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A 2007-08 social accounting matrix for Pakistan:

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  • Debowicz, Dario
  • Dorosh, Paul A.
  • Robinson, Sherman
  • Haider, Syed Hamza

Abstract

This paper presents the latest Social Accounting Matrix of Pakistan (SAM) for the year 2007–08. Our proposed approach to estimating SAMs is motivated by an information theoretic approach to estimation (Judge & Mittelhammer, 2012) that takes a Bayesian perspective on the efficient use of information: “Use all the information you have, but do not assume any information you do not have.†The methodology used to develop this SAM ensures that it is perfectly consistent with the National Accounts. The SAM includes 51 sectors of activity, 27 factors of production, and 18 household groups, allowing tracing direct and indirect effects of potential scenarios through production and consumption linkages and capture distributional effects. We illustrate the use of the SAM using a semi input-output multiplier model. Output multipliers in Pakistan, accounting for supply constraints, range between 1.1 and 1.4, and shocks to livestock and industry have the largest spillover effects.

Suggested Citation

  • Debowicz, Dario & Dorosh, Paul A. & Robinson, Sherman & Haider, Syed Hamza, 2012. "A 2007-08 social accounting matrix for Pakistan:," PSSP working papers 1, International Food Policy Research Institute (IFPRI).
  • Handle: RePEc:fpr:psspwp:1
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    References listed on IDEAS

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    1. Rizwana Siddiqui & Zafar Iqbal, 1999. "Social Accounting Matrix of Pakistan for 1989-90," PIDE-Working Papers 1999:171, Pakistan Institute of Development Economics.
    2. Paul Dorosh & Muhammad Khan Niazi & Hina Nazli, 2003. "Distributional Impacts of Agricultural Growth in Pakistan: A Multiplier Analysis," The Pakistan Development Review, Pakistan Institute of Development Economics, vol. 42(3), pages 249-275.
    3. Judge,George G. & Mittelhammer,Ron C., 2012. "An Information Theoretic Approach to Econometrics," Cambridge Books, Cambridge University Press, number 9780521689731, April.
    4. Sherman Robinson & Andrea Cattaneo & Moataz El-Said, 2001. "Updating and Estimating a Social Accounting Matrix Using Cross Entropy Methods," Economic Systems Research, Taylor & Francis Journals, vol. 13(1), pages 47-64.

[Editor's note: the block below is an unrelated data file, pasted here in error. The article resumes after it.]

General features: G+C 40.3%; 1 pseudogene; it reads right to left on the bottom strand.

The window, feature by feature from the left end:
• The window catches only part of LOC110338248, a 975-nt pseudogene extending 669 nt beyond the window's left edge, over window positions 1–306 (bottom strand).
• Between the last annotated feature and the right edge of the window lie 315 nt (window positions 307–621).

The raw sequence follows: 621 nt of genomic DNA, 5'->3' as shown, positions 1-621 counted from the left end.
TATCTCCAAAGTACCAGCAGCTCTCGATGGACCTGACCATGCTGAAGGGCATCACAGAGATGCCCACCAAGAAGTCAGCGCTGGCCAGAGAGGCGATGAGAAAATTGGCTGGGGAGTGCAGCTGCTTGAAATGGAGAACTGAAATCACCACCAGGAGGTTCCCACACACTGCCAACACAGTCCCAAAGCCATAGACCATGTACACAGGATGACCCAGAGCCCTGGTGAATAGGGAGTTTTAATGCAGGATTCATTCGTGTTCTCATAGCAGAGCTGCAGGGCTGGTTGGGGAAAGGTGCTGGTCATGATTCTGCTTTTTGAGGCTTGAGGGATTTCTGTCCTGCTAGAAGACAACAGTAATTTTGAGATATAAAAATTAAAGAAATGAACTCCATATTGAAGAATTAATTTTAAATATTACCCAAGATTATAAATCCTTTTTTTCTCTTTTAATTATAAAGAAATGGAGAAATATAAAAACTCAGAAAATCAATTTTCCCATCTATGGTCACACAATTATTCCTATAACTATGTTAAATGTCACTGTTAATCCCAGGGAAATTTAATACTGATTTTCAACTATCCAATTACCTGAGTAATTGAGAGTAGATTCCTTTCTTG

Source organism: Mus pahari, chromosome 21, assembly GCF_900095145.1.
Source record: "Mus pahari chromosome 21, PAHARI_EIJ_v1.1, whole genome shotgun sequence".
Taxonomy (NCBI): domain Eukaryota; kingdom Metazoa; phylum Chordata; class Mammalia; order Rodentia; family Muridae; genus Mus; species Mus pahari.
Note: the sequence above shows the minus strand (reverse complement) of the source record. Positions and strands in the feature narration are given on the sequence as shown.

5. Dorosh, Paul & Niazi, Muhammad Khan, 2006. "Social Accounting Matrix for Pakistan, 2001-02: Methodology and Results," MPRA Paper 2242, University Library of Munich, Germany.
    6. Barun Deb Pal & Sanjib Pohit & Joyashree Roy, 2012. "Social Accounting Matrix For India," Economic Systems Research, Taylor & Francis Journals, vol. 24(1), pages 77-99, August.
    7. Golan, Amos & Judge, George & Robinson, Sherman, 1994. "Recovering Information from Incomplete or Partial Multisectoral Economic Data," The Review of Economics and Statistics, MIT Press, vol. 76(3), pages 541-549, August.
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    Cited by:

    1. Debowicz, Dario & Saeed, Wajiha, 2014. "Exchange rate misalignment in Pakistan and its general equilibrium distributional implications:," PSSP working papers 16, International Food Policy Research Institute (IFPRI).
    2. Robinson, Sherman & Gueneau, Arthur, 2014. "Economic evaluation of the Diamer-Basha dam: Analysis with an integrated economic/water simulation model of Pakistan:," PSSP working papers 14, International Food Policy Research Institute (IFPRI).
    3. Darío Debowicz & Wajiha Saeed, 2014. "Exchange rate misalignment and economic development: the case of Pakistan," Global Development Institute Working Paper Series 21014, GDI, The University of Manchester.
    4. Stephen Davies & Wajiha Saeed & Muhammad Saad Moeen & Tehmina Tanveer & Aamer Irshad, 2016. "Fiscal Space for Investment in Agriculture—A Review of Taxes and Subsidies in Agriculture in Pakistan," The Pakistan Development Review, Pakistan Institute of Development Economics, vol. 55(4), pages 873-887.
    5. Lindsay Shutes & Marijke Kuiper, 2015. "Expanding the household coverage of global simulation models: an application to Ghana," FOODSECURE Technical papers 3, LEI Wageningen UR.

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